Sundance Kabuki

1881 Post Street,
San Francisco, CA 94115

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This multiplex, built on the tip of the Japan Center and initially intended to play a mix of mainstream and independent/foreign films, has in recent years served as the main venue of the San Francisco International Film Festival. The largest of the theaters was originally designed for live shows; the rest of the cinemas were built around it to become the movie house complex.

Contributed by Garrett Murphy

Recent comments (view all 21 comments)

stevenj
stevenj on December 12, 2007 at 11:16 am

The Sundance Kabuki officially opens Friday Dec 14th. Check out this link for the whole story on the transformation of SF’s first mutiplex to SF’s “greenist” theater.

View link

darquil
darquil on April 4, 2010 at 12:20 pm

Seating capacities for the eight auditoriums are as follows (unless otherwise noted, the source of each number is the posted maximum occupancy sign outside each auditorium; counts include spaces for wheelchairs):
1 – 327 (downstairs), 182 (balcony) = 509 (summarized by online seating chart; downstairs count differs from posted occupancy of 305)
2 – 99
3 – 178
4 – 162
5 – 171
6 – 151
7 – 57 (manual count from online seating chart)
8 – 57 (manual count from online seating chart)
Total seats: 1384

TLSLOEWS
TLSLOEWS on April 4, 2010 at 1:24 pm

Nice photo Chuck.

Scott Neff
Scott Neff on April 4, 2010 at 7:59 pm

The photo Chuck posted on 5/22/09 is NOT the Sundance Kabuki. The Kabuki was originally built by AMC and looks very much like a multiplex.

CSWalczak
CSWalczak on April 4, 2010 at 10:13 pm

A picture of the Sundance Kabuki lobby from the theater’s website: http://sundancecinemas.com/kabuki.html and another of the entrance: View link

The atrium entrance and lobby were originally modifications made by AMC; after becoming a Sundance operation the lobby area was given an upgrade.

CSWalczak
CSWalczak on April 4, 2010 at 10:38 pm

When AMC acquired the former Japantown theater and made it a part of an eight-screen multiplex, it also acquired as part of the deal another operation called the Kabuki Hot Springs which was also a part of the original Japantown complex. It was a recreation of a traditional Japanese communal bath with the traditional amenities including the baths, massages, etc. (The exterior appears in the James Bond film “A View to a Kill” though the interior scene was probably filmed at Pinewood).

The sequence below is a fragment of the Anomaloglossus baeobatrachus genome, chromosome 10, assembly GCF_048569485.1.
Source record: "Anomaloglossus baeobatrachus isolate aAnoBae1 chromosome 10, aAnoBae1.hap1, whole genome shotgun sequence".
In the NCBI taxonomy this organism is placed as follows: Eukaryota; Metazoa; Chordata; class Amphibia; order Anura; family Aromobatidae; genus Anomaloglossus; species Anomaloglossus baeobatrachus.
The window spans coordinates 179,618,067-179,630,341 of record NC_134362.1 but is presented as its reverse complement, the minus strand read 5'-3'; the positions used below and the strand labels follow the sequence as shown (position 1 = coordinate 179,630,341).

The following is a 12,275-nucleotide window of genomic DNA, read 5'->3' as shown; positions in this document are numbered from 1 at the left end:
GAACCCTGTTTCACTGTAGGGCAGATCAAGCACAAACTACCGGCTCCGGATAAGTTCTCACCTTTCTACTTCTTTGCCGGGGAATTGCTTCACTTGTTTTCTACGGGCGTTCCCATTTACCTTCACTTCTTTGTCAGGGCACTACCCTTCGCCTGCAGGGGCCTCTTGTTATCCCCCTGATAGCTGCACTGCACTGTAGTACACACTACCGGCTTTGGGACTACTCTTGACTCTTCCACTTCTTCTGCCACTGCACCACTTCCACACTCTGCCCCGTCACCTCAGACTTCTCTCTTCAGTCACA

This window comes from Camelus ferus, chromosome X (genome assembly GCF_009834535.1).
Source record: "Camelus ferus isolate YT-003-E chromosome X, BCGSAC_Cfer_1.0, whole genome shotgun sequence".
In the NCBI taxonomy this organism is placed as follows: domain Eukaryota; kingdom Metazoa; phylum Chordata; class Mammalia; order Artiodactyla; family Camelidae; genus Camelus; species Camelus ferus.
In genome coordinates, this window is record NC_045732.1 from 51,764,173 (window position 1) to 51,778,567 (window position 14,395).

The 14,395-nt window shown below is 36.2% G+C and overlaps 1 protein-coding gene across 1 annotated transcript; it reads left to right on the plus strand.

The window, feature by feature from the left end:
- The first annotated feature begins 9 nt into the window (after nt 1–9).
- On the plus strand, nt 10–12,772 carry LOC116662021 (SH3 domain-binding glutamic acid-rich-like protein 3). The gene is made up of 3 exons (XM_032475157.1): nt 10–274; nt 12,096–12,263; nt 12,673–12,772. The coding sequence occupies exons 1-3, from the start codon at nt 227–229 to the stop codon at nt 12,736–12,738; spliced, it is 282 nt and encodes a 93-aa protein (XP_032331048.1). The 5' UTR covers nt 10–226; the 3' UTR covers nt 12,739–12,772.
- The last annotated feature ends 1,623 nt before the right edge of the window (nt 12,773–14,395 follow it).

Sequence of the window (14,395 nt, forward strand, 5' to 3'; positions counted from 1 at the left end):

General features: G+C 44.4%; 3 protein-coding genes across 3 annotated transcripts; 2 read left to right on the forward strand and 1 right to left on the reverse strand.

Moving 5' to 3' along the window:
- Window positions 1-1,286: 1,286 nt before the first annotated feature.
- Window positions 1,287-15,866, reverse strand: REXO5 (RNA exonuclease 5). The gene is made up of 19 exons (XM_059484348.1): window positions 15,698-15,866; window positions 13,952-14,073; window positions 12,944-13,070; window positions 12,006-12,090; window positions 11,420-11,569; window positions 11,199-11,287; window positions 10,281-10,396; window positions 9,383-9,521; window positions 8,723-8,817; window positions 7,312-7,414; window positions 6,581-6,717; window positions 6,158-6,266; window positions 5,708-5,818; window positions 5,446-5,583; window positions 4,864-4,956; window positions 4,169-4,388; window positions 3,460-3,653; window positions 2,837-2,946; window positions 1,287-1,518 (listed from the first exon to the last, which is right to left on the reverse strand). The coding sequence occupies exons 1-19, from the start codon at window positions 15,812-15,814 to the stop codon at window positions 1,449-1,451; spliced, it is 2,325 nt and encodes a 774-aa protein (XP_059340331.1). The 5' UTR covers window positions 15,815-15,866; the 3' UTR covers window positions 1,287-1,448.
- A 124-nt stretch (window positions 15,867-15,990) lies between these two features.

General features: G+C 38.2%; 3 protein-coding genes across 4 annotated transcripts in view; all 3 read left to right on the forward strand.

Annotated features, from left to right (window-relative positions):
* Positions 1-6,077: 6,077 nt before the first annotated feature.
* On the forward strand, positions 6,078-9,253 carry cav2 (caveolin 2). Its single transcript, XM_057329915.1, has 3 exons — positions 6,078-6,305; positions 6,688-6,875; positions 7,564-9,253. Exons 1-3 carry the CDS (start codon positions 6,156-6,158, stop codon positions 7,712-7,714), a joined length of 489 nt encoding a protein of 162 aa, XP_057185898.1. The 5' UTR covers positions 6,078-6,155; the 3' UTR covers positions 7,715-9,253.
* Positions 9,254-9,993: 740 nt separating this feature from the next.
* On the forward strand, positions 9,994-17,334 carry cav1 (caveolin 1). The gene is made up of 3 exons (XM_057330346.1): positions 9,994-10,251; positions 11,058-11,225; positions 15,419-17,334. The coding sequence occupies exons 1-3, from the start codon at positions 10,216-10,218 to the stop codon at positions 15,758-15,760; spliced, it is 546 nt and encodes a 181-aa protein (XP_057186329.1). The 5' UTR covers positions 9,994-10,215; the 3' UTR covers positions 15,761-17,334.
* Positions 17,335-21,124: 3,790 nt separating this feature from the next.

AMC actually gave it go although the idea of a Kansas City theater chain operating a business of this type was really laughable. The business was popular, and when it began to decline under AMC’s management, it was later sold off. It still exists today as the Kabuki Springs and Spa. There’s discussion of this odd little episode here: View link

darquil
darquil on April 24, 2010 at 11:35 pm

I’ve posted information and photos from a recent visit here.

hdtv267
hdtv267 on September 1, 2012 at 7:10 am

I might be because of the alcohol- but one of the fun things about Top ten lists is that it’s up for debate. I’ve not been to the Sundance Kabuki, so I can’t speak of my own experience.

But, the SF Weekly named it number 1 in this recent poll..

http://blogs.sfweekly.com/exhibitionist/2012/08/top_10_bay_area_movie_theaters.php?page=2

Joe Vogel
Joe Vogel on February 6, 2013 at 11:30 am

Photos of the Sundance Kabuki Cinemas can be seen on this page at the web site of ELS Architecture and Urban Design, the Berkeley firm that designed the renovation. D.Jamie Rusin was the principal architect for the project.

Previously, ELS has been involved in several restoration and adaptive reuse projects at historic theaters. The include the conversion of the Portland Theatre, Portland, Oregon, into the Arlene Schnitzer Concert Hall; the expansion and restoration of the California Theatre in San Jose; the restoration of the Fox Theatre in Oakland; and the expansion and restoration of the Grand Theatre at Tracy, California, for the Grand Theatre Center for the Arts.

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